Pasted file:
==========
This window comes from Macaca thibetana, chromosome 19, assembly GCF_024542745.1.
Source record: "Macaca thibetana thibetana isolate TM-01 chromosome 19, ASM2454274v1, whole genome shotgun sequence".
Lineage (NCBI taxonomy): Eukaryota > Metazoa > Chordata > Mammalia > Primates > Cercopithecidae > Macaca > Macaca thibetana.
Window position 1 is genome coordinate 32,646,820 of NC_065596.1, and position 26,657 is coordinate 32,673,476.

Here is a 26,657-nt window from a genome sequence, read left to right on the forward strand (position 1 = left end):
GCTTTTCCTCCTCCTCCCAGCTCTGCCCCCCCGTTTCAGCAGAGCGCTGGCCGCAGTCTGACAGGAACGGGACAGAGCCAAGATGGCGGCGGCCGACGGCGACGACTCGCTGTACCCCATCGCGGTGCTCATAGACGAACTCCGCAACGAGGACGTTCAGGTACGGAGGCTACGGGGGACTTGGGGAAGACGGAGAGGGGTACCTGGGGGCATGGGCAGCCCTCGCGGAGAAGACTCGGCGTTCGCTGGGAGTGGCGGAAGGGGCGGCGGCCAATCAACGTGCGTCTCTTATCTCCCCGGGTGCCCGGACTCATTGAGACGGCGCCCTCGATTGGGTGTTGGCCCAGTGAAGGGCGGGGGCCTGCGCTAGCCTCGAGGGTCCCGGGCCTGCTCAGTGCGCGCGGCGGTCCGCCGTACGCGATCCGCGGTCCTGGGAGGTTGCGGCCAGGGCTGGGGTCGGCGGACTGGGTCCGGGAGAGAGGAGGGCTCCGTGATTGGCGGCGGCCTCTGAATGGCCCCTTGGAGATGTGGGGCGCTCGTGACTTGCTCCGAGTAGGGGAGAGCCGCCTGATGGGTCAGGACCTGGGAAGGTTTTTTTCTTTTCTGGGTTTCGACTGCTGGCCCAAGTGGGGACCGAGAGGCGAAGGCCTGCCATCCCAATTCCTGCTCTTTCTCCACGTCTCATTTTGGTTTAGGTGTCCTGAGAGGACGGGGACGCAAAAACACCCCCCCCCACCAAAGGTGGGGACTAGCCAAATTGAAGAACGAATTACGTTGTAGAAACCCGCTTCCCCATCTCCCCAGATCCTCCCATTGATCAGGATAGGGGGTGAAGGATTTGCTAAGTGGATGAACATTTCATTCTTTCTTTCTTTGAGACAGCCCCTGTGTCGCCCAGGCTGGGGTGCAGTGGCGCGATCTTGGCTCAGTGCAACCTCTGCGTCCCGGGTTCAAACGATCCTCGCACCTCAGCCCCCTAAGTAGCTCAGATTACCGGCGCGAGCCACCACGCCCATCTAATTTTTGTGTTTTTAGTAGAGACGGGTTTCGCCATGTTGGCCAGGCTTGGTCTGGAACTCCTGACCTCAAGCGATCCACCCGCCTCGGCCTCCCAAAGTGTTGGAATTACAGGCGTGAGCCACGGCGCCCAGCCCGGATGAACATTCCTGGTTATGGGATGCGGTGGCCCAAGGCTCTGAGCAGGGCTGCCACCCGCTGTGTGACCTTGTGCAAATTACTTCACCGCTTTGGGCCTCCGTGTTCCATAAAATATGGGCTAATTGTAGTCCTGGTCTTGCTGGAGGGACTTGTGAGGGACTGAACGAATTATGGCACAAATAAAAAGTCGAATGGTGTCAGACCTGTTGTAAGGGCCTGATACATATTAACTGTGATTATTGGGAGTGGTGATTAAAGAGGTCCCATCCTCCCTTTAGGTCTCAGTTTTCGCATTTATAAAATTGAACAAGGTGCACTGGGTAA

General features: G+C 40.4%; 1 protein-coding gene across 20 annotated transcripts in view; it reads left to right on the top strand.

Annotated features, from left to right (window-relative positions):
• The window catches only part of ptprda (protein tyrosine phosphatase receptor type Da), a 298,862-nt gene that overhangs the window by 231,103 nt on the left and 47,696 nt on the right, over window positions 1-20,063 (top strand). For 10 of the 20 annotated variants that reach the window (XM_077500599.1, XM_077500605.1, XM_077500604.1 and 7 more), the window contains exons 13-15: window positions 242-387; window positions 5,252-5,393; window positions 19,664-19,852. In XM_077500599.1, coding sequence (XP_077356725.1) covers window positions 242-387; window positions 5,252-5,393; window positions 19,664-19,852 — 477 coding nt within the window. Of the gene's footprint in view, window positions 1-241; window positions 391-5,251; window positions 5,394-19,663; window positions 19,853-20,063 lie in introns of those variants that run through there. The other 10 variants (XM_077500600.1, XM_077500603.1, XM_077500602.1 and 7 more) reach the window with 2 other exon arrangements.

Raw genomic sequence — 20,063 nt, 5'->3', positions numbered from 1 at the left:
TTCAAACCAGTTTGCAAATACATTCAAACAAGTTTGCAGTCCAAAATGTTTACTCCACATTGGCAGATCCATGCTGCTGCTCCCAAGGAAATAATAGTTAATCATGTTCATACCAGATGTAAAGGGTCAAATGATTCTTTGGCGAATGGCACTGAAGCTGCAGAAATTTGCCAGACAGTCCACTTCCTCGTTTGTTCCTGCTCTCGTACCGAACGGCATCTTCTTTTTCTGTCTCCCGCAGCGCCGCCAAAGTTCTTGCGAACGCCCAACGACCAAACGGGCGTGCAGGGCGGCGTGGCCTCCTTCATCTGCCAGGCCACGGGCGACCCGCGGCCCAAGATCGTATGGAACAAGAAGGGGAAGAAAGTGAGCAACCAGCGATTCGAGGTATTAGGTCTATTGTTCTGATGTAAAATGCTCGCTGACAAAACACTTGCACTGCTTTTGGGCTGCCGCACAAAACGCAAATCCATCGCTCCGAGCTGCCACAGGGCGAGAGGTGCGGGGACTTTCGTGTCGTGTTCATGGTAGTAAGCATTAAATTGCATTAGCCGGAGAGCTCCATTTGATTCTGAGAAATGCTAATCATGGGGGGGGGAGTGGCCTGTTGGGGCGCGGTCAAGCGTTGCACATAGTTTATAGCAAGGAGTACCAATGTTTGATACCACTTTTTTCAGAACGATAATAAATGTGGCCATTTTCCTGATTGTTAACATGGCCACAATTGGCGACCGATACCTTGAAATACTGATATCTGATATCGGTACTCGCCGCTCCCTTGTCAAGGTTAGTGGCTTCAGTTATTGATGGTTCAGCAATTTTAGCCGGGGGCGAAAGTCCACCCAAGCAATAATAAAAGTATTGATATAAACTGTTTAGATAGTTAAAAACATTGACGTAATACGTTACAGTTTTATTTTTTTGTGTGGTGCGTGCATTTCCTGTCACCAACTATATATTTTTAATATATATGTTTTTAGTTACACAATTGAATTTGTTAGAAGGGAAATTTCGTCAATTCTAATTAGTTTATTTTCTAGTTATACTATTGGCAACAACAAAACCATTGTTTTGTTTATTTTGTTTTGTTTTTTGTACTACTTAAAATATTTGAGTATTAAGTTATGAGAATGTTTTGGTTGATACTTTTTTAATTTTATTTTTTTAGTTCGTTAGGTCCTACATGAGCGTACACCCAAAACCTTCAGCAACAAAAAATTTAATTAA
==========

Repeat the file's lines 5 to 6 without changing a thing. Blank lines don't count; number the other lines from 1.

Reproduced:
Here is a 26,657-nt window from a genome sequence, read left to right on the forward strand (position 1 = left end):
GCTTTTCCTCCTCCTCCCAGCTCTGCCCCCCCGTTTCAGCAGAGCGCTGGCCGCAGTCTGACAGGAACGGGACAGAGCCAAGATGGCGGCGGCCGACGGCGACGACTCGCTGTACCCCATCGCGGTGCTCATAGACGAACTCCGCAACGAGGACGTTCAGGTACGGAGGCTACGGGGGACTTGGGGAAGACGGAGAGGGGTACCTGGGGGCATGGGCAGCCCTCGCGGAGAAGACTCGGCGTTCGCTGGGAGTGGCGGAAGGGGCGGCGGCCAATCAACGTGCGTCTCTTATCTCCCCGGGTGCCCGGACTCATTGAGACGGCGCCCTCGATTGGGTGTTGGCCCAGTGAAGGGCGGGGGCCTGCGCTAGCCTCGAGGGTCCCGGGCCTGCTCAGTGCGCGCGGCGGTCCGCCGTACGCGATCCGCGGTCCTGGGAGGTTGCGGCCAGGGCTGGGGTCGGCGGACTGGGTCCGGGAGAGAGGAGGGCTCCGTGATTGGCGGCGGCCTCTGAATGGCCCCTTGGAGATGTGGGGCGCTCGTGACTTGCTCCGAGTAGGGGAGAGCCGCCTGATGGGTCAGGACCTGGGAAGGTTTTTTTCTTTTCTGGGTTTCGACTGCTGGCCCAAGTGGGGACCGAGAGGCGAAGGCCTGCCATCCCAATTCCTGCTCTTTCTCCACGTCTCATTTTGGTTTAGGTGTCCTGAGAGGACGGGGACGCAAAAACACCCCCCCCCACCAAAGGTGGGGACTAGCCAAATTGAAGAACGAATTACGTTGTAGAAACCCGCTTCCCCATCTCCCCAGATCCTCCCATTGATCAGGATAGGGGGTGAAGGATTTGCTAAGTGGATGAACATTTCATTCTTTCTTTCTTTGAGACAGCCCCTGTGTCGCCCAGGCTGGGGTGCAGTGGCGCGATCTTGGCTCAGTGCAACCTCTGCGTCCCGGGTTCAAACGATCCTCGCACCTCAGCCCCCTAAGTAGCTCAGATTACCGGCGCGAGCCACCACGCCCATCTAATTTTTGTGTTTTTAGTAGAGACGGGTTTCGCCATGTTGGCCAGGCTTGGTCTGGAACTCCTGACCTCAAGCGATCCACCCGCCTCGGCCTCCCAAAGTGTTGGAATTACAGGCGTGAGCCACGGCGCCCAGCCCGGATGAACATTCCTGGTTATGGGATGCGGTGGCCCAAGGCTCTGAGCAGGGCTGCCACCCGCTGTGTGACCTTGTGCAAATTACTTCACCGCTTTGGGCCTCCGTGTTCCATAAAATATGGGCTAATTGTAGTCCTGGTCTTGCTGGAGGGACTTGTGAGGGACTGAACGAATTATGGCACAAATAAAAAGTCGAATGGTGTCAGACCTGTTGTAAGGGCCTGATACATATTAACTGTGATTATTGGGAGTGGTGATTAAAGAGGTCCCATCCTCCCTTTAGGTCTCAGTTTTCGCATTTATAAAATTGAACAAGGTGCACTGGGTAA